By David Edgar
It’s saddening to report that playwright and Guild member Peter Whelan has died at 82. As fellow RSC associate artists, we met and colluded frequently. He’d had health problems over many years (complications following a hip replacement) and was confined to hospital during rehearsals for his Morris/Rossetti play at the Almeida, The Earthly Paradise. But fellow playwright and Guardian interviewer Samantha Ellis found him working, from his bed, on a new play.
The son of a lithographic artist, Peter was born and brought up in Stoke on Trent, accounting for his fascination with history and pottery. A considerable actor at the Questors Theatre, Ealing, he played Guildenstern in an early version of Rosencrantz and Guildenstern are Dead, directed by Tom Stoppard himself. But although he always intended to be a playwright, he didn’t start writing till he was almost 40. His first play for the RSC, Captain Swing, was picked up off the mat.
Peter’s subsequent work for the company included The Accrington Pals (being revived this year), Clay and The Bright and Bold Design (both potteries plays) and A Russian in the Woods, based on his national service in postwar Berlin. His best known plays – also for the RSC – were set in the English renaissance. His Marlowe/Thomas Kyd play The School of Night was revived at the Mark Taper Forum in Los Angeles, and his play about Shakespeare’s daughter Susanna, The Herbal Bed, had runs in the West End and on Broadway (and, with his Birmingham Rep play about the monarchy, Divine Right, won him a Guild best regional play award in 1996). For me, the scene in The School of Night in which the unknown actor Tom Stone is revealed to be Shakespeare (“Two writers under one roof is one too many”. “If you ask me, it’s two too many”. “Especially when there are three”) is one of the great dramatic coups of the contemporary theatre. He also wrote for broadcast (his television work included The Trial of Lord Lucan for Granada).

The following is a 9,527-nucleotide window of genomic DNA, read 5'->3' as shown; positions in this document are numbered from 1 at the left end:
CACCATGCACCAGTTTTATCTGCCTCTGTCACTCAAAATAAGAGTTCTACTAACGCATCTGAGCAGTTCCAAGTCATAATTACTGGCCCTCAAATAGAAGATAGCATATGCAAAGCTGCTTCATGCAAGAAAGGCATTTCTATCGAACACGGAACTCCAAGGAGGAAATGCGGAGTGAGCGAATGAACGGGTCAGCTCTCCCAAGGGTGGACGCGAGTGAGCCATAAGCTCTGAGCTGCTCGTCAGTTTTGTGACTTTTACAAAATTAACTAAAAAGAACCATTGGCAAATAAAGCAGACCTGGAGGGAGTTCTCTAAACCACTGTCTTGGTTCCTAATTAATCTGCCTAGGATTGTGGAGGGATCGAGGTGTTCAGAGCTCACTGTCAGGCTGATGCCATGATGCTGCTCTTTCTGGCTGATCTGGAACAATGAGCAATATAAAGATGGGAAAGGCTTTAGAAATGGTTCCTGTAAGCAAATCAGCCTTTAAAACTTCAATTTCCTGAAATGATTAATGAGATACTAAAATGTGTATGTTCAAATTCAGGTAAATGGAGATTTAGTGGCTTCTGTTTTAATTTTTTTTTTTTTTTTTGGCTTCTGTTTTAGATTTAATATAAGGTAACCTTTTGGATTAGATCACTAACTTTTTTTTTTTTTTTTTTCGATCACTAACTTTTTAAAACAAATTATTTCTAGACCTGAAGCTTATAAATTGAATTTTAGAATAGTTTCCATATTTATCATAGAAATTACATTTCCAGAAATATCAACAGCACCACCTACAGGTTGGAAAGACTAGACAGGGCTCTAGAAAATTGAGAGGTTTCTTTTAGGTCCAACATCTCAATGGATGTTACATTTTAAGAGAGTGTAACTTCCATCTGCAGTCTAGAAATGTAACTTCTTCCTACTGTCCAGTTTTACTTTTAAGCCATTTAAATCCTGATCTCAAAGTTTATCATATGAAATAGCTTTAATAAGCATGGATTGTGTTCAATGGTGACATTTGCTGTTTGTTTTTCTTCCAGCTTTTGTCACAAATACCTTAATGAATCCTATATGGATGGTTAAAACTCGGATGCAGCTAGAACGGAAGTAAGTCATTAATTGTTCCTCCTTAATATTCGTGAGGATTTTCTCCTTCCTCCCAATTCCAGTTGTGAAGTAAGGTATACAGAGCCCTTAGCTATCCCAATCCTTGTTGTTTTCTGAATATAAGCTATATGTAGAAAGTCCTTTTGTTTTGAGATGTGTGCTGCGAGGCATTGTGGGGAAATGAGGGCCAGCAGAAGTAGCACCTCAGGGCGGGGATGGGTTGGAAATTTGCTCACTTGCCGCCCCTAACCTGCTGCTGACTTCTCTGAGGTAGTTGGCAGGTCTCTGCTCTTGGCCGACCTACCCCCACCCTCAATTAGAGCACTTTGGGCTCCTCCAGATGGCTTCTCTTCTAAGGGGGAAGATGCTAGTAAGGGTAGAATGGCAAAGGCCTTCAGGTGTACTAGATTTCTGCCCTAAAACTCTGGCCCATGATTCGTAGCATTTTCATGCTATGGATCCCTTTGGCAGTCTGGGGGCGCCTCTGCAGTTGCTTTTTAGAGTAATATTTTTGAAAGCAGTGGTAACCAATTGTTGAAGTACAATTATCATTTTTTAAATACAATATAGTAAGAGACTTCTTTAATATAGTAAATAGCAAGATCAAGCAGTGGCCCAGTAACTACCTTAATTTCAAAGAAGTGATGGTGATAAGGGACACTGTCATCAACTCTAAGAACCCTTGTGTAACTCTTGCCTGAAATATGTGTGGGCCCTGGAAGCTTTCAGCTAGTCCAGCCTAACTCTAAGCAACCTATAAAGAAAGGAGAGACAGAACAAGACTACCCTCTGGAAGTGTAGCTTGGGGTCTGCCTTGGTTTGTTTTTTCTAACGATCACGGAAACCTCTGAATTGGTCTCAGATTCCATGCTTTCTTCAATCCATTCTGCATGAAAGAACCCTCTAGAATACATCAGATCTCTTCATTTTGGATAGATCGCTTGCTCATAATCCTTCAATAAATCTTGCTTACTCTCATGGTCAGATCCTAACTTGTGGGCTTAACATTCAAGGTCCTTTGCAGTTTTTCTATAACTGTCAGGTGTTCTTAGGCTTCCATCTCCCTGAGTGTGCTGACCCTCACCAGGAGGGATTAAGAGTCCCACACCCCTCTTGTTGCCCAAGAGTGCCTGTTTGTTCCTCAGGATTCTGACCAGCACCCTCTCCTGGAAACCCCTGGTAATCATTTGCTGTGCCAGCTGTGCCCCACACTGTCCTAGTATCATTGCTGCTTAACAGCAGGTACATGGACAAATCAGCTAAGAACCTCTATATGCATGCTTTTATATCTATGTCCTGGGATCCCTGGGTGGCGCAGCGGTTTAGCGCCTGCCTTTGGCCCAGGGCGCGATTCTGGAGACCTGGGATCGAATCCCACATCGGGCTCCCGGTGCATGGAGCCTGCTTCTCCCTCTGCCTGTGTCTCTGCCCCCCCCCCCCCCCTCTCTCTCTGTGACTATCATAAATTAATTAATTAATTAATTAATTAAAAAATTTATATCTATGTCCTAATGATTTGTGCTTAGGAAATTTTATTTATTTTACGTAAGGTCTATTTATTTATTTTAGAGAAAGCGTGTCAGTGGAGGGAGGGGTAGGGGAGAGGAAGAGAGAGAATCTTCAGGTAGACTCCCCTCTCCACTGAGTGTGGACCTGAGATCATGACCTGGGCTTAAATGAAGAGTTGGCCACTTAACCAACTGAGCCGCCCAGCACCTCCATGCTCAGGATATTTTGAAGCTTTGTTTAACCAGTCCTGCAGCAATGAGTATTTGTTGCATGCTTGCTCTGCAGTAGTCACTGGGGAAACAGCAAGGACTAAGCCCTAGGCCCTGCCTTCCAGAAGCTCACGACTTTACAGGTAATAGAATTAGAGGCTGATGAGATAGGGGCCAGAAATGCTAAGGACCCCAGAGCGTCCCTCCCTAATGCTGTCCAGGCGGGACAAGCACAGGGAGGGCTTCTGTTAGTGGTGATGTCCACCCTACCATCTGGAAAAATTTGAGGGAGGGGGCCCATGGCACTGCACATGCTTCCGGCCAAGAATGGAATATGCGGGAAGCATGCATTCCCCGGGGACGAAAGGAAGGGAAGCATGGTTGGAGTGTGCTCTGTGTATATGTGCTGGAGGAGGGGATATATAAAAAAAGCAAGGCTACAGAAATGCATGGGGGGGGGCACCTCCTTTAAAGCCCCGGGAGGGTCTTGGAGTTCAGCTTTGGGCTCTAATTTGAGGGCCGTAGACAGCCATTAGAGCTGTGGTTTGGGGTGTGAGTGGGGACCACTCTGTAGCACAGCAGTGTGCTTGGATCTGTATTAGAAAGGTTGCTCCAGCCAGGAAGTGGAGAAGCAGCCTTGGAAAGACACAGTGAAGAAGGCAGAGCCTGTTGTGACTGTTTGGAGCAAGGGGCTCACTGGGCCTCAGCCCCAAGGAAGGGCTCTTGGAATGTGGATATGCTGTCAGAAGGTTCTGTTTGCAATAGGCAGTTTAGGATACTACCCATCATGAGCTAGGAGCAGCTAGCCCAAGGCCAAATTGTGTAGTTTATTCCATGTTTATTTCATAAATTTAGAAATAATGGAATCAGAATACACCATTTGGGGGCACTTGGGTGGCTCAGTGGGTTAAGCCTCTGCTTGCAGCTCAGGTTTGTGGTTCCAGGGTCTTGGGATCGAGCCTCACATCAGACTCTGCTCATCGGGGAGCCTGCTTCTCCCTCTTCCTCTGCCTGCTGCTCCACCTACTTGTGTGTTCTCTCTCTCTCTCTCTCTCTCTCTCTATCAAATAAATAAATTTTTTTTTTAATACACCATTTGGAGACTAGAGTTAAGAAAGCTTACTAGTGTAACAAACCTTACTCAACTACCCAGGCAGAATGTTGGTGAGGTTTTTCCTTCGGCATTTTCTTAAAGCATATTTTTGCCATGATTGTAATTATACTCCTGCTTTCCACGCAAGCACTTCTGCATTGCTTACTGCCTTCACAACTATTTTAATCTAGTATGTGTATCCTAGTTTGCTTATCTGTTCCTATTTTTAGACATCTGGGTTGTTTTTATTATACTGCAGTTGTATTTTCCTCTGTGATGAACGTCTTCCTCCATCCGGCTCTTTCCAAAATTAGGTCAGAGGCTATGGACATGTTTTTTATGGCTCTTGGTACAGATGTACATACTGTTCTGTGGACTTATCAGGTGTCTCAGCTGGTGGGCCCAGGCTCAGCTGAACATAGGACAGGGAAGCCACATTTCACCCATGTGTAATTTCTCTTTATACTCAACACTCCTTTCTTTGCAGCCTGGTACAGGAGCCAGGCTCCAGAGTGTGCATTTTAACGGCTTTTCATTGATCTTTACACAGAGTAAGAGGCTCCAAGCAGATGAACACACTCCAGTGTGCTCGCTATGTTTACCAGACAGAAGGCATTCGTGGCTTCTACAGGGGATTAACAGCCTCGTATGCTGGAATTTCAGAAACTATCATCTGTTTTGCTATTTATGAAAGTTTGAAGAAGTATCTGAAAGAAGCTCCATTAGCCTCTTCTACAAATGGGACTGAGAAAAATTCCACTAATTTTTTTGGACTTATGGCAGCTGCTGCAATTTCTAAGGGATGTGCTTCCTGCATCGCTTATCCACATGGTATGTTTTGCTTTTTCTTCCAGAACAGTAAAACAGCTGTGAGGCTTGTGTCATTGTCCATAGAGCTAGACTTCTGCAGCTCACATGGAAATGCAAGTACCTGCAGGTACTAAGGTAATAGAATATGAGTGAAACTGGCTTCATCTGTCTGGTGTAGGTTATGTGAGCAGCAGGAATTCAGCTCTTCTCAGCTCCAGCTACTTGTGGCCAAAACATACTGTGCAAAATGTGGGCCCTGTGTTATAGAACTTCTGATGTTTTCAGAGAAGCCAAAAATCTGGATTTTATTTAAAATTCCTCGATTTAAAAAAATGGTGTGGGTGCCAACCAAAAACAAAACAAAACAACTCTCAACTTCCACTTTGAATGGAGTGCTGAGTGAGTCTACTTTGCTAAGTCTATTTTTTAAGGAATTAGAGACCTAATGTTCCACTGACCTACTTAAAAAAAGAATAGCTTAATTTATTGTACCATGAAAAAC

Peter was no pushover – in or out of the rehearsal room – but his kindness and generosity of spirit shone through his work. Four years ago, we found ourselves pursuing the same subject, and his withdrawal was typically gracious. He was unfailingly supportive to younger writers, and a great friend. The RSC were lucky to have him. Our condolences go to his wife of 56 years, Ffrangcon, and their children.